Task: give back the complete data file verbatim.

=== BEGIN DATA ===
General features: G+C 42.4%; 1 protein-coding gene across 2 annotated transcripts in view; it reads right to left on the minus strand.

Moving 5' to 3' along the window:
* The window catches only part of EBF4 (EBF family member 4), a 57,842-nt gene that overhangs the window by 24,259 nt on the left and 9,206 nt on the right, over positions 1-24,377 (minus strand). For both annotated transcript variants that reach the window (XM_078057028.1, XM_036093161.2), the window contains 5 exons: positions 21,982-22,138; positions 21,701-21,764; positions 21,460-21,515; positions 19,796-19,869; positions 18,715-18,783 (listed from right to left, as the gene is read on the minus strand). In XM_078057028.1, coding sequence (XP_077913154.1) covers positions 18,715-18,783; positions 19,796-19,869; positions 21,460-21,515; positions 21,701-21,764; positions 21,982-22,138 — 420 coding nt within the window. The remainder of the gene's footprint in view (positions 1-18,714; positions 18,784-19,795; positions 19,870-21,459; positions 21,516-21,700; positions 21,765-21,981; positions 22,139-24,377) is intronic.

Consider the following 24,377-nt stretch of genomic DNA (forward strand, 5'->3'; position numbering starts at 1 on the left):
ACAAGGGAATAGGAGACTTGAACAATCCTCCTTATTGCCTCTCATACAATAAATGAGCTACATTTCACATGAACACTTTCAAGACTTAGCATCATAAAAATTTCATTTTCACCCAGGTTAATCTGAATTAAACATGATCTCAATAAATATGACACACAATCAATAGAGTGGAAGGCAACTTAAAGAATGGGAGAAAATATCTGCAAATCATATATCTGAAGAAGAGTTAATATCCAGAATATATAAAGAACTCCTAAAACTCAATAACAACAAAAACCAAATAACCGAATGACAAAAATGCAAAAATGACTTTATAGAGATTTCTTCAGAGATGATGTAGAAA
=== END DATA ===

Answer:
General features: G+C 42.4%; 1 protein-coding gene across 2 annotated transcripts in view; it reads right to left on the minus strand.

Moving 5' to 3' along the window:
* The window catches only part of EBF4 (EBF family member 4), a 57,842-nt gene that overhangs the window by 24,259 nt on the left and 9,206 nt on the right, over positions 1-24,377 (minus strand). For both annotated transcript variants that reach the window (XM_078057028.1, XM_036093161.2), the window contains 5 exons: positions 21,982-22,138; positions 21,701-21,764; positions 21,460-21,515; positions 19,796-19,869; positions 18,715-18,783 (listed from right to left, as the gene is read on the minus strand). In XM_078057028.1, coding sequence (XP_077913154.1) covers positions 18,715-18,783; positions 19,796-19,869; positions 21,460-21,515; positions 21,701-21,764; positions 21,982-22,138 — 420 coding nt within the window. The remainder of the gene's footprint in view (positions 1-18,714; positions 18,784-19,795; positions 19,870-21,459; positions 21,516-21,700; positions 21,765-21,981; positions 22,139-24,377) is intronic.

Consider the following 24,377-nt stretch of genomic DNA (forward strand, 5'->3'; position numbering starts at 1 on the left):
ACAAGGGAATAGGAGACTTGAACAATCCTCCTTATTGCCTCTCATACAATAAATGAGCTACATTTCACATGAACACTTTCAAGACTTAGCATCATAAAAATTTCATTTTCACCCAGGTTAATCTGAATTAAACATGATCTCAATAAATATGACACACAATCAATAGAGTGGAAGGCAACTTAAAGAATGGGAGAAAATATCTGCAAATCATATATCTGAAGAAGAGTTAATATCCAGAATATATAAAGAACTCCTAAAACTCAATAACAACAAAAACCAAATAACCGAATGACAAAAATGCAAAAATGACTTTATAGAGATTTCTTCAGAGATGATGTAGAAA